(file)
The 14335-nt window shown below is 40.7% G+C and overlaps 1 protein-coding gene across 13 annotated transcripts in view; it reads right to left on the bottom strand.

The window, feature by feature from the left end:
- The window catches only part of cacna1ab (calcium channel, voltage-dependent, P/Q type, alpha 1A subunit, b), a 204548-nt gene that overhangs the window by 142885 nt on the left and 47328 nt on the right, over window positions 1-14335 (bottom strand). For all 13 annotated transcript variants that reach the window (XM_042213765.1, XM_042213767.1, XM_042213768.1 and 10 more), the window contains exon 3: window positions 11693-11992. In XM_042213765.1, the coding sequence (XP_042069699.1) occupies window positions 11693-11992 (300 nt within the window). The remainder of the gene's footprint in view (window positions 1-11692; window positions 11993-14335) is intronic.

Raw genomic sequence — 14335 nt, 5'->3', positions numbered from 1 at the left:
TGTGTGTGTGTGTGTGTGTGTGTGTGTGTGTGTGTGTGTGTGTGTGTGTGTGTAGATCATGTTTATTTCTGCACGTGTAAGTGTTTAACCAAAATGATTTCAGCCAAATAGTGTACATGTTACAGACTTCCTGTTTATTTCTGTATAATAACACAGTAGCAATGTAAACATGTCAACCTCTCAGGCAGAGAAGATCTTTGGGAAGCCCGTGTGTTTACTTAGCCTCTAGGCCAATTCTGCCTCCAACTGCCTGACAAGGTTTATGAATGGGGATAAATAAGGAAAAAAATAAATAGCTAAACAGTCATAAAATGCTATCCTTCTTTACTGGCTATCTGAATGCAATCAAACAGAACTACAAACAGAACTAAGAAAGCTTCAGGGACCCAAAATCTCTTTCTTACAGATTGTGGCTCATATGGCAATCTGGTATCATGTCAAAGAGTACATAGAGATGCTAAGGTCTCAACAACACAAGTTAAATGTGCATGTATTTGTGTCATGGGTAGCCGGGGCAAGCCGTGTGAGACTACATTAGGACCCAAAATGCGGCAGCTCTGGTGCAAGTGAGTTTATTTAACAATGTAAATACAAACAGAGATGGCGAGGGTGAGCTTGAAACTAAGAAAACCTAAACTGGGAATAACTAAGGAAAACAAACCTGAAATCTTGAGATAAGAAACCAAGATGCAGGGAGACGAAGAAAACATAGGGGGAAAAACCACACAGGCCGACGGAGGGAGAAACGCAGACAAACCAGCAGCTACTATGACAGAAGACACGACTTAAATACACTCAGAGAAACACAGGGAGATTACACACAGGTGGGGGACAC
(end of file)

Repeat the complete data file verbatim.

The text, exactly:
The 14335-nt window shown below is 40.7% G+C and overlaps 1 protein-coding gene across 13 annotated transcripts in view; it reads right to left on the bottom strand.

The window, feature by feature from the left end:
- The window catches only part of cacna1ab (calcium channel, voltage-dependent, P/Q type, alpha 1A subunit, b), a 204548-nt gene that overhangs the window by 142885 nt on the left and 47328 nt on the right, over window positions 1-14335 (bottom strand). For all 13 annotated transcript variants that reach the window (XM_042213765.1, XM_042213767.1, XM_042213768.1 and 10 more), the window contains exon 3: window positions 11693-11992. In XM_042213765.1, the coding sequence (XP_042069699.1) occupies window positions 11693-11992 (300 nt within the window). The remainder of the gene's footprint in view (window positions 1-11692; window positions 11993-14335) is intronic.

Raw genomic sequence — 14335 nt, 5'->3', positions numbered from 1 at the left:
TGTGTGTGTGTGTGTGTGTGTGTGTGTGTGTGTGTGTGTGTGTGTGTGTGTGTAGATCATGTTTATTTCTGCACGTGTAAGTGTTTAACCAAAATGATTTCAGCCAAATAGTGTACATGTTACAGACTTCCTGTTTATTTCTGTATAATAACACAGTAGCAATGTAAACATGTCAACCTCTCAGGCAGAGAAGATCTTTGGGAAGCCCGTGTGTTTACTTAGCCTCTAGGCCAATTCTGCCTCCAACTGCCTGACAAGGTTTATGAATGGGGATAAATAAGGAAAAAAATAAATAGCTAAACAGTCATAAAATGCTATCCTTCTTTACTGGCTATCTGAATGCAATCAAACAGAACTACAAACAGAACTAAGAAAGCTTCAGGGACCCAAAATCTCTTTCTTACAGATTGTGGCTCATATGGCAATCTGGTATCATGTCAAAGAGTACATAGAGATGCTAAGGTCTCAACAACACAAGTTAAATGTGCATGTATTTGTGTCATGGGTAGCCGGGGCAAGCCGTGTGAGACTACATTAGGACCCAAAATGCGGCAGCTCTGGTGCAAGTGAGTTTATTTAACAATGTAAATACAAACAGAGATGGCGAGGGTGAGCTTGAAACTAAGAAAACCTAAACTGGGAATAACTAAGGAAAACAAACCTGAAATCTTGAGATAAGAAACCAAGATGCAGGGAGACGAAGAAAACATAGGGGGAAAAACCACACAGGCCGACGGAGGGAGAAACGCAGACAAACCAGCAGCTACTATGACAGAAGACACGACTTAAATACACTCAGAGAAACACAGGGAGATTACACACAGGTGGGGGACAC